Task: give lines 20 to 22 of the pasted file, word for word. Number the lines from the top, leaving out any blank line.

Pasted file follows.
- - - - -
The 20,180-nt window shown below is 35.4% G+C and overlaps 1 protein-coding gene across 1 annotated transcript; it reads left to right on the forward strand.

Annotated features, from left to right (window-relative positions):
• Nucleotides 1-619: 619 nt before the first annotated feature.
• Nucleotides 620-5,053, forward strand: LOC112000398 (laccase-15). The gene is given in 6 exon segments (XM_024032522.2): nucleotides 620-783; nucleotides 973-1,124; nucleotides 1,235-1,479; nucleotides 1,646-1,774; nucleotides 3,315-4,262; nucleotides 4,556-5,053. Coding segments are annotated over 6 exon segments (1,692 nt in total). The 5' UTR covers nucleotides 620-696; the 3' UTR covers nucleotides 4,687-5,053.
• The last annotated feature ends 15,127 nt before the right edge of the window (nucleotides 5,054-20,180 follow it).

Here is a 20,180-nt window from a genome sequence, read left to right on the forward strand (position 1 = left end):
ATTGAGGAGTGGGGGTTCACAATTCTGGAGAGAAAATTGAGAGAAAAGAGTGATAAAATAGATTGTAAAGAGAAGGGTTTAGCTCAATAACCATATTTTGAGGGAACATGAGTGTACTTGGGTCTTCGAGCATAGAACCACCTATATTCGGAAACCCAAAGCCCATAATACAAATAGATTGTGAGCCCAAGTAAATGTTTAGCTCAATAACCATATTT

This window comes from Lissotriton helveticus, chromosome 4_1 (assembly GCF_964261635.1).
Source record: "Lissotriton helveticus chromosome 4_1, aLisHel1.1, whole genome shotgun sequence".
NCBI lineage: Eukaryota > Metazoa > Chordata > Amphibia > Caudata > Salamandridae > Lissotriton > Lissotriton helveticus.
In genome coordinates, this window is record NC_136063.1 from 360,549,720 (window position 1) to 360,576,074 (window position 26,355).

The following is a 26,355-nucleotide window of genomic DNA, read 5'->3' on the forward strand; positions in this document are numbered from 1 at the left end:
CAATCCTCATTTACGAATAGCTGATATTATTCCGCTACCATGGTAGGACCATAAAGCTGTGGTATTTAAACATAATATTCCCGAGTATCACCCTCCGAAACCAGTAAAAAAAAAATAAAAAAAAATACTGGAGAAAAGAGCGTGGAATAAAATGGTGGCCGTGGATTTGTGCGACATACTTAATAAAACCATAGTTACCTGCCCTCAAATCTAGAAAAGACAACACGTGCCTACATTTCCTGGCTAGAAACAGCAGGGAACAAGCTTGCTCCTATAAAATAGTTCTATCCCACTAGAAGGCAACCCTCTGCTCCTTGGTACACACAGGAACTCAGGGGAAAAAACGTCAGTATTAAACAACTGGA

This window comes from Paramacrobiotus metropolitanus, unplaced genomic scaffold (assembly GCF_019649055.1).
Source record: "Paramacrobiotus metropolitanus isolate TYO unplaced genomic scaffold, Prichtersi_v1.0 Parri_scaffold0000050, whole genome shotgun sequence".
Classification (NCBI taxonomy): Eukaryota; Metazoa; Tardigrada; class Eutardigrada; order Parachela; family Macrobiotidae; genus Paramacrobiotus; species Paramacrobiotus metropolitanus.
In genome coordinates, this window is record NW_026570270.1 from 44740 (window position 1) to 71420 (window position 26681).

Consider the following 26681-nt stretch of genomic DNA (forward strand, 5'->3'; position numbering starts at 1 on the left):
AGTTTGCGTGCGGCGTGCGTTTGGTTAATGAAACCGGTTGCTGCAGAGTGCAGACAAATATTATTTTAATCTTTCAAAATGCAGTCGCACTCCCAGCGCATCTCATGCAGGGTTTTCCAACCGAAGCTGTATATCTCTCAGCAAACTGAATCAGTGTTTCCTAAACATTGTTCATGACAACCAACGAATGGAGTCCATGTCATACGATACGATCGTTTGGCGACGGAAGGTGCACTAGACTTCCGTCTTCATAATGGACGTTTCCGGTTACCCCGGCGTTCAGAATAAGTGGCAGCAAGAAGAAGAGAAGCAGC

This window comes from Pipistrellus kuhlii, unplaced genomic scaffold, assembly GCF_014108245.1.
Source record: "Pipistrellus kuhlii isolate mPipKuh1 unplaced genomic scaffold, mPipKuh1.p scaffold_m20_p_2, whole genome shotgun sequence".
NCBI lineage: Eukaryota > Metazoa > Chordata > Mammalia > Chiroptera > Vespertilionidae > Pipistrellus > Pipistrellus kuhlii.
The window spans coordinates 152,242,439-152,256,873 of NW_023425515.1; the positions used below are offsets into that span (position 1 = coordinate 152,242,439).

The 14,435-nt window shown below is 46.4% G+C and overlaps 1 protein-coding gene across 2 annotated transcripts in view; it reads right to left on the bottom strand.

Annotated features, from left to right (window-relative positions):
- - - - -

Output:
This window comes from Pipistrellus kuhlii, unplaced genomic scaffold, assembly GCF_014108245.1.
Source record: "Pipistrellus kuhlii isolate mPipKuh1 unplaced genomic scaffold, mPipKuh1.p scaffold_m20_p_2, whole genome shotgun sequence".
NCBI lineage: Eukaryota > Metazoa > Chordata > Mammalia > Chiroptera > Vespertilionidae > Pipistrellus > Pipistrellus kuhlii.